THE letter on Tuesday from Dr David White is very interesting from different standpoints (Long Letter, December 4). Dr White concisely sums up one of a potential myriad of benefits with independence, where east-coast ports of Scotland could thrive given their proximity to Europe together with all the infrastructure for dealing with imports and exports from EU and non-EU members alike. This could create hundreds of jobs in Scotland and the northern half of England.

It also reveals the paucity of current information on what independence is all about, from self-determination and sovereignty for our country to the many opportunities that could be seized if we could get out of a somewhat lazy mental attitude and start some positive “can do” thinking.

It also highlights this question: why, over the past two or three years, have we heard little about the broad benefits of independence from the SNP, who should be in permanent campaign mode? Instead the debate has been completely focused and conflated by the opposition around “indyref2” which is the mechanism not the reason, and on which the SNP are strangely silent. For those not terribly interested in politics and in need of convincing about the merits of independence, “indyref2” or whatever it is to be called, carries no message and is meaningless, exactly how the Unionists want it.

Alan M Morris

DR David White is spot-on in claiming that Brexit could be a golden opportunity for Scotland’s ports. Sadly, however, Scottish ports today, largely obsolete through lack of investment, are a pale shadow of their former global importance. After privatisation in 1991 by the Thatcher government, Scotland’s major Central Belt ports now disburse profits made in Scotland to private equity entities based in offshore tax havens. For these reasons, much of Scotland’s traded goods must now be sent to and from distant ports in England such that it costs almost as much to send a container from the Central Belt to Southampton as it does from Southampton to Shanghai.

There is, however, a unique opportunity to circumvent long road hauls to and from Brexit congested English ports. That is to create a new ferry and cruise ship port at Cockenzie, Preston Links, where East Lothian Council have already purchased the site of the former power station. This sheltered location, seaward of the height restrictions of the Forth Bridges, with excellent road and rail links to Edinburgh and beyond, is already designated as a port and can be developed for the largest ferries and cruise ships at relatively modest cost.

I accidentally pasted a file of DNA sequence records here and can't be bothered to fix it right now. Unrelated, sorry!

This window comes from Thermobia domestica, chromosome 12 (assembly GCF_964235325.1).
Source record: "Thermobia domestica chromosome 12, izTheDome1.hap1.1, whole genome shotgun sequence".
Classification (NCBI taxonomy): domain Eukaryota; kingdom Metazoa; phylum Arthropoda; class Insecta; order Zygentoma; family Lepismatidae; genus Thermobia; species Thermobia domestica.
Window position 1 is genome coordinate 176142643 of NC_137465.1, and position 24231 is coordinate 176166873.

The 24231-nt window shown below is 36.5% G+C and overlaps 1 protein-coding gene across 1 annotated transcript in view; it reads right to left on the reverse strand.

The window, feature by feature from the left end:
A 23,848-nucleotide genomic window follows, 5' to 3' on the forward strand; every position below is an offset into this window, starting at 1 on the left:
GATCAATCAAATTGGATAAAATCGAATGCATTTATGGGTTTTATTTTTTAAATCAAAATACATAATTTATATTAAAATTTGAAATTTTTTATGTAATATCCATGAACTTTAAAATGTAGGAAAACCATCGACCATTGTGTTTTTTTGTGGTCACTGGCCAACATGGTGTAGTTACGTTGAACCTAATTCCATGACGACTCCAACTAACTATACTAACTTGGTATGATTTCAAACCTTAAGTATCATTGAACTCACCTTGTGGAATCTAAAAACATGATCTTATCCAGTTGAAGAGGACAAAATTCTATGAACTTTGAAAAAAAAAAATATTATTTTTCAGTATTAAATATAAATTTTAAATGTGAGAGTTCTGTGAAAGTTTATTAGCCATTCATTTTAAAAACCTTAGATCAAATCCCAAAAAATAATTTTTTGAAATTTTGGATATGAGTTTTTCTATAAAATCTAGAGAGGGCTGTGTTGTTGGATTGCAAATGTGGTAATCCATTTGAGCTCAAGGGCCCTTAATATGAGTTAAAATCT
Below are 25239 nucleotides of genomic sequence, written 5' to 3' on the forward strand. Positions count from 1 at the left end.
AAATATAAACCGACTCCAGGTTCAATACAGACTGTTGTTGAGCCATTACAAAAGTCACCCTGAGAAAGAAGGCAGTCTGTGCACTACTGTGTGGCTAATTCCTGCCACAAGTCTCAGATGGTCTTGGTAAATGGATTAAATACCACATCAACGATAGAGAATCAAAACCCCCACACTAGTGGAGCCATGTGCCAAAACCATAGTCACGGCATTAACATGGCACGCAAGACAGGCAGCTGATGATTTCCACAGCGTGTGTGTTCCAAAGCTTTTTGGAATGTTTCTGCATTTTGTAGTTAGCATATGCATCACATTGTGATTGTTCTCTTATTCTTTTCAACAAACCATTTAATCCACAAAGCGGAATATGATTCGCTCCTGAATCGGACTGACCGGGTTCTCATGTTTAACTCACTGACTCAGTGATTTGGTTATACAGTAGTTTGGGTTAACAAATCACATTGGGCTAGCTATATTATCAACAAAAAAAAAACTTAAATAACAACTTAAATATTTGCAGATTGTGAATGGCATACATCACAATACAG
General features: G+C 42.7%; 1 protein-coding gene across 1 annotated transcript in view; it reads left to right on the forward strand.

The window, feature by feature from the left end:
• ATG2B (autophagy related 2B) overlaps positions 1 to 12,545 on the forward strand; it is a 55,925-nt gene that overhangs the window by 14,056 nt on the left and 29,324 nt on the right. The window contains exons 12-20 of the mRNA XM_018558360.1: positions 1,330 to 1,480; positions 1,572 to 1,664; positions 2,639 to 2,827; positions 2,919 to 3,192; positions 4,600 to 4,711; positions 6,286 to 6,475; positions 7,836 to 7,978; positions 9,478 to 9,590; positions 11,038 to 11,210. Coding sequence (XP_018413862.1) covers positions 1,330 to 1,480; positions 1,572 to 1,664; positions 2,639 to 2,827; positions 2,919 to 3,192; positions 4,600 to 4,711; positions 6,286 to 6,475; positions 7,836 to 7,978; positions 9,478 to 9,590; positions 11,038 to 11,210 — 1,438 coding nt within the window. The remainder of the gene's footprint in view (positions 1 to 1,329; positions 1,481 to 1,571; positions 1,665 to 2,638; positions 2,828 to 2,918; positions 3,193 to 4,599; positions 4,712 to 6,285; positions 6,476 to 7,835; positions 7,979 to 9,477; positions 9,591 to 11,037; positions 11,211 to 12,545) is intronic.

There are competing bids for the site, but there is no other suitable location with adequate shelter for a modern port on that strategically important stretch of coast. It is no exaggeration to state that Scotland’s future trade will hinge on developing Cockenzie Europort.

Roy Pedersen

IN the 1960s there was a suggestion that a land bridge from the west of Scotland to the east could relieve the build-up of traffic in the English Channel. I commented on this about a year ago. I suggest the modern-day equivalent would be a dedicated freight rail link from Greenock to Rosyth. Assuming rUK out of Europe and an independent Scotland in Europe, the financial and trading benefits would be enormous, possibly rivalling our North Sea oil and renewable energy benefits. It is never too late if you do the right thing.

Gordon Robertson

SETTING aside the question of whether it should have been permitted at all, the future resilience of the Cairngorm Funicular Railway was called into question more than 20 years ago when design decisions were taken by Highlands and Islands Enterprise. We need to stop taking decisions for short-term financial reasons and base design choices on potential whole-life costs.

The original design for the support structure was in steel, which is the norm in high altitudes, but to reduce the capital cost this was changed to reinforced and pre-stressed concrete. Consequently, the Highland Council as planning authority, most likely based on concern from Scottish Natural Heritage over the expanse of grey concrete, specified an exposed aggregate finish which allowed easier ingress of moisture, thus accelerating structural deterioration. I have not inspected the structure so cannot say whether this specific issue relates to the current problem but it will certainly arise in future.

On the positive side, we seem on the brink of a transfer of assets to the community, assuming an appropriate maintenance dowry, returning control to the folk who live in the area. I have seen many examples of local empowerment and community confidence through land ownership and wish the Aviemore and Glenmore Community Trust well for the future.

John C Hutchison
Fort William